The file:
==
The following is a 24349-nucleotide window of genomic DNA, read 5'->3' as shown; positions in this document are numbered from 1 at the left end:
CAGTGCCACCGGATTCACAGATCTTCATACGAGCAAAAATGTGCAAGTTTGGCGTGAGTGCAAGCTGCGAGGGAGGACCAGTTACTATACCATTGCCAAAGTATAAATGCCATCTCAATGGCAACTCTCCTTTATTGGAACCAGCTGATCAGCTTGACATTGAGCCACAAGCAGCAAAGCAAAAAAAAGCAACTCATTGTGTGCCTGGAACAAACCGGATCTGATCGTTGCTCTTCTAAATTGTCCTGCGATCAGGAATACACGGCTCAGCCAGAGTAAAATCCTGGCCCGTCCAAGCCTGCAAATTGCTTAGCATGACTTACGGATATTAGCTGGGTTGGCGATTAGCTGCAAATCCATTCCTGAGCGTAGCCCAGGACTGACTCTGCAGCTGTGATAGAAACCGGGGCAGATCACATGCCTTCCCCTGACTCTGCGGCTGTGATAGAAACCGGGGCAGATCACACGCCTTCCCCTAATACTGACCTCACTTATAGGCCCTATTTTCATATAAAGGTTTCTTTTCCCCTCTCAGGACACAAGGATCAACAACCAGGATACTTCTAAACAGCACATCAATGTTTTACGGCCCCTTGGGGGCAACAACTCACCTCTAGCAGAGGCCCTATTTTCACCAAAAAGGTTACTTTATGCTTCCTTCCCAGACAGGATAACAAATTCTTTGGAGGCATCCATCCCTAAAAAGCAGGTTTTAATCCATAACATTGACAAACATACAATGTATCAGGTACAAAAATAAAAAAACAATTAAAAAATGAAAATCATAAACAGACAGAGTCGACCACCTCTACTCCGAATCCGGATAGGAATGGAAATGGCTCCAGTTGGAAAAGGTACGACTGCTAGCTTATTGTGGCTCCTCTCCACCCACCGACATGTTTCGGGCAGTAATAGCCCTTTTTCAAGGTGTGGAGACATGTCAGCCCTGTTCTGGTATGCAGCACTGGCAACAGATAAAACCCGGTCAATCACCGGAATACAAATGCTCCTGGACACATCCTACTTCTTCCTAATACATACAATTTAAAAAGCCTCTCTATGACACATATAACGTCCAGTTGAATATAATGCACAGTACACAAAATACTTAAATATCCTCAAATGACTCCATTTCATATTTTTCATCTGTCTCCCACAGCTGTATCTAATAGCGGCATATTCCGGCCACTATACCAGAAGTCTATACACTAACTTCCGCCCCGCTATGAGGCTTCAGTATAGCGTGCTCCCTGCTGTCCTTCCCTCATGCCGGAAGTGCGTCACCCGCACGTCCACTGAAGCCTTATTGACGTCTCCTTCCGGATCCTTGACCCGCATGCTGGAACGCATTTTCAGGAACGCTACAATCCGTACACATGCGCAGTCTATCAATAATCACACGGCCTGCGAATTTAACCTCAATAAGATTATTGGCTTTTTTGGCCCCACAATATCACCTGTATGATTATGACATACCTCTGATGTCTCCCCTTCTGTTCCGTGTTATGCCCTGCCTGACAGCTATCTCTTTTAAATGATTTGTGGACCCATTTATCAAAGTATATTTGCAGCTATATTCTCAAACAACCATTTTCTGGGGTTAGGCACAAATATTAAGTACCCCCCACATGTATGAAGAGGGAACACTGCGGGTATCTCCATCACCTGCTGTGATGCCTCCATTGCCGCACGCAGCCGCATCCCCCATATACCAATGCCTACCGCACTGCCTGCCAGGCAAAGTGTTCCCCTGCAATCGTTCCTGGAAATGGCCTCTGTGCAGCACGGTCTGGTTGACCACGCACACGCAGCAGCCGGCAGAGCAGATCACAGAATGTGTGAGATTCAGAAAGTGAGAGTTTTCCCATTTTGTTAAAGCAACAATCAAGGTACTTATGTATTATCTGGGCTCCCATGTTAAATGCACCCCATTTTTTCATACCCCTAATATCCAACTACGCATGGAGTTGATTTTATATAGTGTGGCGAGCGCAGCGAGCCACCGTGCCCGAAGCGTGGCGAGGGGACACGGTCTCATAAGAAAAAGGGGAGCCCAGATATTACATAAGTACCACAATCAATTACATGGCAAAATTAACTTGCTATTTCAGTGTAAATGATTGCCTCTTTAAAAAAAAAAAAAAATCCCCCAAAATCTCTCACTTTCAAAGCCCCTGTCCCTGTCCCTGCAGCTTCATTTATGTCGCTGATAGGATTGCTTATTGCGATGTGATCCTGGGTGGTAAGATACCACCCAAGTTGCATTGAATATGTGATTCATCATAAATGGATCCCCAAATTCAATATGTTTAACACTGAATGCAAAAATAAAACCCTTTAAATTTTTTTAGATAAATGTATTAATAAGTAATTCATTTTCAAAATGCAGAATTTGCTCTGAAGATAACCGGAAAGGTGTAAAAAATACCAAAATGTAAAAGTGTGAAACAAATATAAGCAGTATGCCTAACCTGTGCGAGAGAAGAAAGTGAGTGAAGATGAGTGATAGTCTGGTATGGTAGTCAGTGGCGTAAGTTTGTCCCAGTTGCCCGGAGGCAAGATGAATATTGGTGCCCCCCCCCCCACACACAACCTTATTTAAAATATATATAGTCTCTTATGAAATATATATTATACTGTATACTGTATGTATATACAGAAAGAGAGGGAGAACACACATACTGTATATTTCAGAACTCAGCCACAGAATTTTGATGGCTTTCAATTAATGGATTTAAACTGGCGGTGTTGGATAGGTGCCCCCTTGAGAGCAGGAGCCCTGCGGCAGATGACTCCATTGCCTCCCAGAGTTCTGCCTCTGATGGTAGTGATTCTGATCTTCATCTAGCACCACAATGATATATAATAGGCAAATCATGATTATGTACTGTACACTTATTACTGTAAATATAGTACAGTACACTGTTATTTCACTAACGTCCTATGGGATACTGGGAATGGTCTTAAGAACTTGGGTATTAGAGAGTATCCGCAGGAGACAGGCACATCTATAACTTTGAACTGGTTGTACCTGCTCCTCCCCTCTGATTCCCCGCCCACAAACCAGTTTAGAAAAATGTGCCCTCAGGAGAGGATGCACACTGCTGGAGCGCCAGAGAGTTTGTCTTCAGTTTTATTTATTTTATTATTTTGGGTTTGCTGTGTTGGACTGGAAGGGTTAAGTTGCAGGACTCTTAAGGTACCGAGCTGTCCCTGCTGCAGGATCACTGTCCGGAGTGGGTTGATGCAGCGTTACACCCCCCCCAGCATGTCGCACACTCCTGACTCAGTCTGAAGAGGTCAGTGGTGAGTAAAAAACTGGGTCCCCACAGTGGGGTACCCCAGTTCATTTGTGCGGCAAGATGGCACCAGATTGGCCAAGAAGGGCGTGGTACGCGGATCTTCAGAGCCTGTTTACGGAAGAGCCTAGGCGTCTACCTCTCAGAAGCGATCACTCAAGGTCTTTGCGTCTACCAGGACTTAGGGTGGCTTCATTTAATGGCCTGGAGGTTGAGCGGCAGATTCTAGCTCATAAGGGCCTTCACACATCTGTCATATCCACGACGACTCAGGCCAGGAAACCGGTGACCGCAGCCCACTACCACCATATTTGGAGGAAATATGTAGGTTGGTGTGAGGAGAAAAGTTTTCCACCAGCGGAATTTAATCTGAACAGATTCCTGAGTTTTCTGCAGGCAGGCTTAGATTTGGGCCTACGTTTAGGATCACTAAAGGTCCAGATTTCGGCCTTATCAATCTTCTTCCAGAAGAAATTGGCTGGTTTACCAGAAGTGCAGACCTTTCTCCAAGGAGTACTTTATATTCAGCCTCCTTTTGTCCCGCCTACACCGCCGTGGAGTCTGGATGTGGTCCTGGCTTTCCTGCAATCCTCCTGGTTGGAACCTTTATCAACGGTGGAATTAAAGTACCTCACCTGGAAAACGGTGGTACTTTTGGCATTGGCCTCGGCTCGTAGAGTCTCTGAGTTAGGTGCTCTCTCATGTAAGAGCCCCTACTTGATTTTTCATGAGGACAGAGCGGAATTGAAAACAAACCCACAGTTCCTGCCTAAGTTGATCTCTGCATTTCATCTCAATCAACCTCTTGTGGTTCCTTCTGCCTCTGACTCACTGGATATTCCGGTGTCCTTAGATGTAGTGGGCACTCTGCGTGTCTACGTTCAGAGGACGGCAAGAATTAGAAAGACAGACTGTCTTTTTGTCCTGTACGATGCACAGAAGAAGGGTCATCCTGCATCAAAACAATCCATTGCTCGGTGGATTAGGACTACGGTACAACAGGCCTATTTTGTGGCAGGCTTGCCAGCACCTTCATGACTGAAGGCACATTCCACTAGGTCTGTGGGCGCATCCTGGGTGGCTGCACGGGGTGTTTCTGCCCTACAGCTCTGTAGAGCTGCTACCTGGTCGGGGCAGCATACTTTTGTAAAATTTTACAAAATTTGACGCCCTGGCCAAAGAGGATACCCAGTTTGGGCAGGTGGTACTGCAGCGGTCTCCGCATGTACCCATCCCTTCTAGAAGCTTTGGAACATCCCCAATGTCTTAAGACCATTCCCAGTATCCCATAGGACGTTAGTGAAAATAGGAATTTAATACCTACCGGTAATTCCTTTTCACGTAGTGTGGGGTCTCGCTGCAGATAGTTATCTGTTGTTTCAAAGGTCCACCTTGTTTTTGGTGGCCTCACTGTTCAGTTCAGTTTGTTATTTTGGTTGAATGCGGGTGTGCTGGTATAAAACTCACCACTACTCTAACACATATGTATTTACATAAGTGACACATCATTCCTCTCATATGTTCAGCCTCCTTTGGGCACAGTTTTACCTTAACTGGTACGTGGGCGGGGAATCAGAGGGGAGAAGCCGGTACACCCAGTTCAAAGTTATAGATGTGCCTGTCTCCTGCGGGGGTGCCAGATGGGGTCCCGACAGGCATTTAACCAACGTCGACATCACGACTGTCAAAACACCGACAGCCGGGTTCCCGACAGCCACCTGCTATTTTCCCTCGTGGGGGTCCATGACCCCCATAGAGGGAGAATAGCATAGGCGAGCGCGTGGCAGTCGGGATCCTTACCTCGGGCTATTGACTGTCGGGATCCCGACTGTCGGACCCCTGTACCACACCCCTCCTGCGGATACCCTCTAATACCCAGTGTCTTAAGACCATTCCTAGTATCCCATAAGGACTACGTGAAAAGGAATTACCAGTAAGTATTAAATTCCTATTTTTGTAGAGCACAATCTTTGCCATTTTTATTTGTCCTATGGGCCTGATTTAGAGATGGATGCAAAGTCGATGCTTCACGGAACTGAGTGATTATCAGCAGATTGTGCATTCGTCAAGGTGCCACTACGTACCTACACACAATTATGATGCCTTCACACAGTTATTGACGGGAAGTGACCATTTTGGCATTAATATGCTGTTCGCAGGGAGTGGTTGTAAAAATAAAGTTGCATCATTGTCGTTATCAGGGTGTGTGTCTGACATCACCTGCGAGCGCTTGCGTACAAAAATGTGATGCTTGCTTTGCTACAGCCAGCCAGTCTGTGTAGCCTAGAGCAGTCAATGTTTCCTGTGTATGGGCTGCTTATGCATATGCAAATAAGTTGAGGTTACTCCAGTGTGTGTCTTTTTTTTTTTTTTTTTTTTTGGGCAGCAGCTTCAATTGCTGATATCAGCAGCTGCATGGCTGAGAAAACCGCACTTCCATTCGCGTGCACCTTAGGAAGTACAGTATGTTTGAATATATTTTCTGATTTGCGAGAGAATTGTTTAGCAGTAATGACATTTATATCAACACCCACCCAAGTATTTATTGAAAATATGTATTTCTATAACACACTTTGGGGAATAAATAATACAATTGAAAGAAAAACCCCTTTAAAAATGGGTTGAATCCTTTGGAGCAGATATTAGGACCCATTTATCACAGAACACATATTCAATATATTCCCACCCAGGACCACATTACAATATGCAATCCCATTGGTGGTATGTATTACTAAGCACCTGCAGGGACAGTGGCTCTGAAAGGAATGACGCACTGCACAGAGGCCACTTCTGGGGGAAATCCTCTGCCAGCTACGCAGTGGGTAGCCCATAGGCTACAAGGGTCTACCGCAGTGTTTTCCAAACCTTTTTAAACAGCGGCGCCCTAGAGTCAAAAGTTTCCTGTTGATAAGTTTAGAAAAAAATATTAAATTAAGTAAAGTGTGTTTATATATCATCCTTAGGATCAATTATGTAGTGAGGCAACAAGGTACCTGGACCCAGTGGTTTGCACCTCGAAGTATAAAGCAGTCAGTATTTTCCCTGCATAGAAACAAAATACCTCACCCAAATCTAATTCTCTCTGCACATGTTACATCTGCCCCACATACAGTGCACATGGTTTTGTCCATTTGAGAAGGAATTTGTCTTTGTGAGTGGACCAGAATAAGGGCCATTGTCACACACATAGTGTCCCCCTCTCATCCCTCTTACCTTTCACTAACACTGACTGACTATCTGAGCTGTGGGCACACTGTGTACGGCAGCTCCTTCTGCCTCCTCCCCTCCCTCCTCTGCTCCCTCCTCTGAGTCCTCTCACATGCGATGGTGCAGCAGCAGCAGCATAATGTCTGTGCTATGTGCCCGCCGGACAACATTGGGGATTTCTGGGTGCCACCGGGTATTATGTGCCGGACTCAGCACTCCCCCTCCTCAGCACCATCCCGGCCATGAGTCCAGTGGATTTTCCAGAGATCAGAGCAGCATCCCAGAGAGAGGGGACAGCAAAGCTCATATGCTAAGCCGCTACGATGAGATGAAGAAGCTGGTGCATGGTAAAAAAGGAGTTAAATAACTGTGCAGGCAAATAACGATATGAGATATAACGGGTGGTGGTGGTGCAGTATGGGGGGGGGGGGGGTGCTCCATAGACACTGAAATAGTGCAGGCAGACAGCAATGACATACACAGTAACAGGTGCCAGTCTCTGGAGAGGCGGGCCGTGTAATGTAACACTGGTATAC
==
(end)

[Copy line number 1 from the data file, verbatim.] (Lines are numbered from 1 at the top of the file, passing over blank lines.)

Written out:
The following is a 24349-nucleotide window of genomic DNA, read 5'->3' as shown; positions in this document are numbered from 1 at the left end: